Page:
A special event to mark the publication of Professor Barrow's new book, The Book of Universes.
This is a book about universes, a story that revolves around a single unusual and unappreciated fact: that Einstein's famous theory of relativity describe universes – entire universes. Not many solutions of Einstein's tantalizing universe equations have ever been found, but those that have are all very remarkable. Some of them describe universes that expand in size, while others contract; some rotate like a top and others are chaotic. Some are perfectly smooth, while others are lumpy, or shaken in different directions by tides of energy; some oscillate forever, some become lifeless and cold, while others head towards a runaway future of ever-increasing expansion. Some permit time travel into the past, and others allow infinitely many things to happen in a finite amount of time. Only a few allow life to evolve within them; the rest remain unknowable to conscious minds. Some end with a bang, some with a whimper. Some don't end at all.
Our story will encounter universes where the laws of physics can change from time to time and from one region to another, universes that have extra hidden dimensions of space and time, universes that are eternal, universes that live inside black holes, universes that end without warning, colliding universes, inflationary universes, and universes that come into being from something else – or from nothing at all. Gradually, we will find ourselves introducing the latest and the best descriptions of the Universe we see around us today, together with the concept of the "Multiverse" – the universe of all possible universes – that modern theories of physics lead us to contemplate. These are the most fantastic and far-reaching speculations in the whole of science. Other cosmology and astronomy books focus on particular topics – dark matter, dark energy, the beginning of the universe, inflation, life-supporting coincidences, or the end of the universe – but this book introduces the reader to whole universes in a coherent and unified way.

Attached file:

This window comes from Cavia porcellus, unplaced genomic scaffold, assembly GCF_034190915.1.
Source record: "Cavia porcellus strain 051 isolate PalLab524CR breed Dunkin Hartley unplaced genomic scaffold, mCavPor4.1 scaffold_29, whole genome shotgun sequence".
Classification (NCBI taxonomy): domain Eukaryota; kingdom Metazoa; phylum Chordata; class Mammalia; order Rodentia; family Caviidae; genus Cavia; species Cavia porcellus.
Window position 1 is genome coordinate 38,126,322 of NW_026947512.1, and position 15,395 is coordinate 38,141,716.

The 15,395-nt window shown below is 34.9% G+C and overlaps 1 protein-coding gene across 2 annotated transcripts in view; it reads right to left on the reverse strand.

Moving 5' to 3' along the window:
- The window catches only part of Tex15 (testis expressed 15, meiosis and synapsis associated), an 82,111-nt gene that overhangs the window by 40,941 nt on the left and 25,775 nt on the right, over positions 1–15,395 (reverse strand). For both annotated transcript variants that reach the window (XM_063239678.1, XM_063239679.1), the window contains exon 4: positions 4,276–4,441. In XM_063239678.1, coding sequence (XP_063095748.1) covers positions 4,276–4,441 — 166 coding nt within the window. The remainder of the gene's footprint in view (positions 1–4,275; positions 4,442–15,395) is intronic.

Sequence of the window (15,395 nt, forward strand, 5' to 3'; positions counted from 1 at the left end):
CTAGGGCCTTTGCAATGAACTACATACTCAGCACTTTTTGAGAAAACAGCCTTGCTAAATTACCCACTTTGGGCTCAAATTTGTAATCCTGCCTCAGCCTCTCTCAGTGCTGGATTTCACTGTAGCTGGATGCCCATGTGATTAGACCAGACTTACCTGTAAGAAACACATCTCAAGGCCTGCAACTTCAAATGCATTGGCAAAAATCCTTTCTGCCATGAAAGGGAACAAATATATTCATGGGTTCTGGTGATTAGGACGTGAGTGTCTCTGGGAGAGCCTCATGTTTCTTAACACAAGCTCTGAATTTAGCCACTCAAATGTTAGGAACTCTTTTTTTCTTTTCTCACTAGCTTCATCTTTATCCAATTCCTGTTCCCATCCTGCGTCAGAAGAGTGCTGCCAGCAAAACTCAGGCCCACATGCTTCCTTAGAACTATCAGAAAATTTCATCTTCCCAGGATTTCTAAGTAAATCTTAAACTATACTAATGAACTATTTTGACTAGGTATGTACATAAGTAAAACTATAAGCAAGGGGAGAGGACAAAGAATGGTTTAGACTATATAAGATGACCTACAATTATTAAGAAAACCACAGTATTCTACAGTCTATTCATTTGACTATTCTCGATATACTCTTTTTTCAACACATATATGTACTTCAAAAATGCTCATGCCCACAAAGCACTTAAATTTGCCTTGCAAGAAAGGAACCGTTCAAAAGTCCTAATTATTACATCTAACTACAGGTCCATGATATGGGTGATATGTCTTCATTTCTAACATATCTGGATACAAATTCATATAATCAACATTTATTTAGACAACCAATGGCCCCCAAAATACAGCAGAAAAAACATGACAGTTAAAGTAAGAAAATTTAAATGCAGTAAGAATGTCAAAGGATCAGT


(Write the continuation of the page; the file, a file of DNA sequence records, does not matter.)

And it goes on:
For transcript and download versions of this lecture, please visit the event's page on the Gresham College website: The Book of the Universes
John D. Barrow
John D. Barrow FRS, former Gresham Professor of Geometry, has been Professor of Mathematical Sciences at the University of Cambridge since 1999. He is carrying out research in mathematical physics, with special interest in cosmology, gravitation, particle physics and associated applied mathematics.
Since its inception in 1999 John Barrow has been the director of the Millennium Mathematics Project which aims to improve the understanding and appreciation of mathematics and its applications amongst young people and the general public. This has born fruit with the Project's receiving the Queen's Anniversary Prize for Educational Achievement in 2005. Further to this, he has received many awards and prizes for his own research in mathematics and astronomy, including the Locker Prize for Astronomy and the 2006 Templeton Prize.
He is the author of over 420 articles and 19 books, translated in 28 languages, exploring the wider historical, philosophical and cultural ramifications of developments in mathematics, physics and astronomy. He has also delivered lectures in a perhaps unique combination of locations including 10 Downing Street, Windsor Castle, the Vatican Palace and the Venice Film festival. He is also the author of the (Italian language) Infinities, which won the Italian Premi Ubu award for the best play in Italian theatre in 2002.
The appointment of Professor Barrow to the Geometry chair at Gresham College repeats a feat only previous achieved in 1652 by the founding member of the Royal Society, Lawrence Rooke. Having been a highly popular Astronomy professor between 2003 and 2007, Professor Barrow is only the second professor in Gresham College's four-century history to have been appointed to two separate chairs.